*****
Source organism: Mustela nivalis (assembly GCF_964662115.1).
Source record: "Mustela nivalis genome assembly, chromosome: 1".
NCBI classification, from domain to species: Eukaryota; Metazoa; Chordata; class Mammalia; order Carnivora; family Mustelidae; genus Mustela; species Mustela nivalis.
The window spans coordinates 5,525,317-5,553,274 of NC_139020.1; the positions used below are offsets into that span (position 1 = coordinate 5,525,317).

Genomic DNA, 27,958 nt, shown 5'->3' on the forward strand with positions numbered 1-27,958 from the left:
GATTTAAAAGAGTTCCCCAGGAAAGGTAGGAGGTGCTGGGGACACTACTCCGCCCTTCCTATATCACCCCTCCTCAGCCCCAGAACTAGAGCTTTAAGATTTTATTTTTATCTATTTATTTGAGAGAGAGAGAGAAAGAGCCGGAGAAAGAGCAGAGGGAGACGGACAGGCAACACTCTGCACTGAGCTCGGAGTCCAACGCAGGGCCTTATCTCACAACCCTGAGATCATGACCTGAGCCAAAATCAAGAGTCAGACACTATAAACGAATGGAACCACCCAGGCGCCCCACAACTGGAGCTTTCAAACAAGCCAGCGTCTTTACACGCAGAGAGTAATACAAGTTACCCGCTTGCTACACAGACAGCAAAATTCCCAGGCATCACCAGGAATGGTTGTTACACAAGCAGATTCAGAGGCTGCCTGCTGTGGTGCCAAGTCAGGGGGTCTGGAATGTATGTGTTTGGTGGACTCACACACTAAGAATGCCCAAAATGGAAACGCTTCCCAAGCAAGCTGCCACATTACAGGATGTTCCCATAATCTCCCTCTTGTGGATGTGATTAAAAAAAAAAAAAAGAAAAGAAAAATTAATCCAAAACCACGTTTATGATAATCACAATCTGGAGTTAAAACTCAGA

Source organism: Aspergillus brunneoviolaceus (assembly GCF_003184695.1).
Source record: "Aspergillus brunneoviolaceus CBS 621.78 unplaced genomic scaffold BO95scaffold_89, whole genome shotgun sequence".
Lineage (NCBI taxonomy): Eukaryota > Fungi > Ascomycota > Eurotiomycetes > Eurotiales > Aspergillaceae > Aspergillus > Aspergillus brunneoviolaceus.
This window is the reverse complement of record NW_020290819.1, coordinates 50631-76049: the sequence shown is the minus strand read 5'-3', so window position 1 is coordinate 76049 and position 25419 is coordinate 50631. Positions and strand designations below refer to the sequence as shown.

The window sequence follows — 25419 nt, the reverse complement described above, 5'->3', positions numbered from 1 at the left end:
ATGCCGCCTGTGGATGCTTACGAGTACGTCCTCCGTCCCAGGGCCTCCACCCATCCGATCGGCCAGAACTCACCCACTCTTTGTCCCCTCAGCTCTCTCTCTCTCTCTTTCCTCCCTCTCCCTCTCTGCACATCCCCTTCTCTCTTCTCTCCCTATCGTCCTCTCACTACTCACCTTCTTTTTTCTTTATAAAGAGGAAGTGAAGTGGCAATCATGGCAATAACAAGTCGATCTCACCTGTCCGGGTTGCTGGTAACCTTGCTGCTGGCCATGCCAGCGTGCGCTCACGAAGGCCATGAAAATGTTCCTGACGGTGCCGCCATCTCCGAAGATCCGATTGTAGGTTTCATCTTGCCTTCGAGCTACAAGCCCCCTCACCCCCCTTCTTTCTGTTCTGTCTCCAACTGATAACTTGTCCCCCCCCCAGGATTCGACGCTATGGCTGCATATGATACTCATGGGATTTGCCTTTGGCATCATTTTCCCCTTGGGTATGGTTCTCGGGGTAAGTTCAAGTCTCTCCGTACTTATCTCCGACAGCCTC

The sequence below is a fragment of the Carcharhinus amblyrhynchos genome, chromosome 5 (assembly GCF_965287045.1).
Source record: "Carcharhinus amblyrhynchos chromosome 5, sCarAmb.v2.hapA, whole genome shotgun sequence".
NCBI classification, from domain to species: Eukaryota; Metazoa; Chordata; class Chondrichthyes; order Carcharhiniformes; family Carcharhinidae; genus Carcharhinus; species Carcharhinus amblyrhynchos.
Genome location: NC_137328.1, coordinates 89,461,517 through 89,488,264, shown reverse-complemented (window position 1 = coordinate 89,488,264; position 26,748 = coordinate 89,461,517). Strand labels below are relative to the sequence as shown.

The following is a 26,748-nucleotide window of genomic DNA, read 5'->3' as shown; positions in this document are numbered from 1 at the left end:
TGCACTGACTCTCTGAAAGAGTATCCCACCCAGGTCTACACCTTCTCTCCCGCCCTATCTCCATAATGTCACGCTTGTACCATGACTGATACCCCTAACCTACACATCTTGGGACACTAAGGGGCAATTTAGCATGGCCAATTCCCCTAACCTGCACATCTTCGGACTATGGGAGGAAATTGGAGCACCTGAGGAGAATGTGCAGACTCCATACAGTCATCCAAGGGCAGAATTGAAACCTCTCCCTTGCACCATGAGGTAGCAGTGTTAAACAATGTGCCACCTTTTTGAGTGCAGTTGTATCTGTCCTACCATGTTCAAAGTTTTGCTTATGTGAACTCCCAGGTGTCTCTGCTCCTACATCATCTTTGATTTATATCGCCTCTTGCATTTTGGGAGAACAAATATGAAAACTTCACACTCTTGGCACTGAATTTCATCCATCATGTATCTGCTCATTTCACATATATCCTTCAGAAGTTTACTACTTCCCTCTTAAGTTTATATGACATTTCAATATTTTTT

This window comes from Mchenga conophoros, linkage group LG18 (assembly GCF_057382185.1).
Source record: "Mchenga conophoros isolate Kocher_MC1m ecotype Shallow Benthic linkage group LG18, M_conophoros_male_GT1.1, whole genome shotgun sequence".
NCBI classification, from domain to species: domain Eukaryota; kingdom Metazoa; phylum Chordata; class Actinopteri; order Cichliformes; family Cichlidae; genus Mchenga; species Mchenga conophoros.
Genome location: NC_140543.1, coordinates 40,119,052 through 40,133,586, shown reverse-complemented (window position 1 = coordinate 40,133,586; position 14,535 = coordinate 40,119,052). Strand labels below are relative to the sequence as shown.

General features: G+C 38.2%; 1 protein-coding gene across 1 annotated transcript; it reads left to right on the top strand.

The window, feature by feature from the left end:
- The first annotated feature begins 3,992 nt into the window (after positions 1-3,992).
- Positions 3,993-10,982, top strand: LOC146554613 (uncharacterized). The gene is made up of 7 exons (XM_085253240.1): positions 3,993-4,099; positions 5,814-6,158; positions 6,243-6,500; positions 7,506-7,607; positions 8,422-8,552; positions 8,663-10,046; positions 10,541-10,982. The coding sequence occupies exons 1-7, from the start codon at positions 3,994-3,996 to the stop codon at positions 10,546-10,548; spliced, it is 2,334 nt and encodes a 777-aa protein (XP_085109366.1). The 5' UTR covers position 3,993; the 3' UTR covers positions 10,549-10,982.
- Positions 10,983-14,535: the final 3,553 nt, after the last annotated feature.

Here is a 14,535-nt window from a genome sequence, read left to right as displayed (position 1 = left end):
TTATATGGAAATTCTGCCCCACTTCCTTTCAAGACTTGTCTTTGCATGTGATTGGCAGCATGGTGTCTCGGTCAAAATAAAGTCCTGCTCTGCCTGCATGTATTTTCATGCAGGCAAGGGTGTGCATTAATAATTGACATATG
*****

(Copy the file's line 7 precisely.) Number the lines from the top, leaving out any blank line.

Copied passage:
Source organism: Aspergillus brunneoviolaceus (assembly GCF_003184695.1).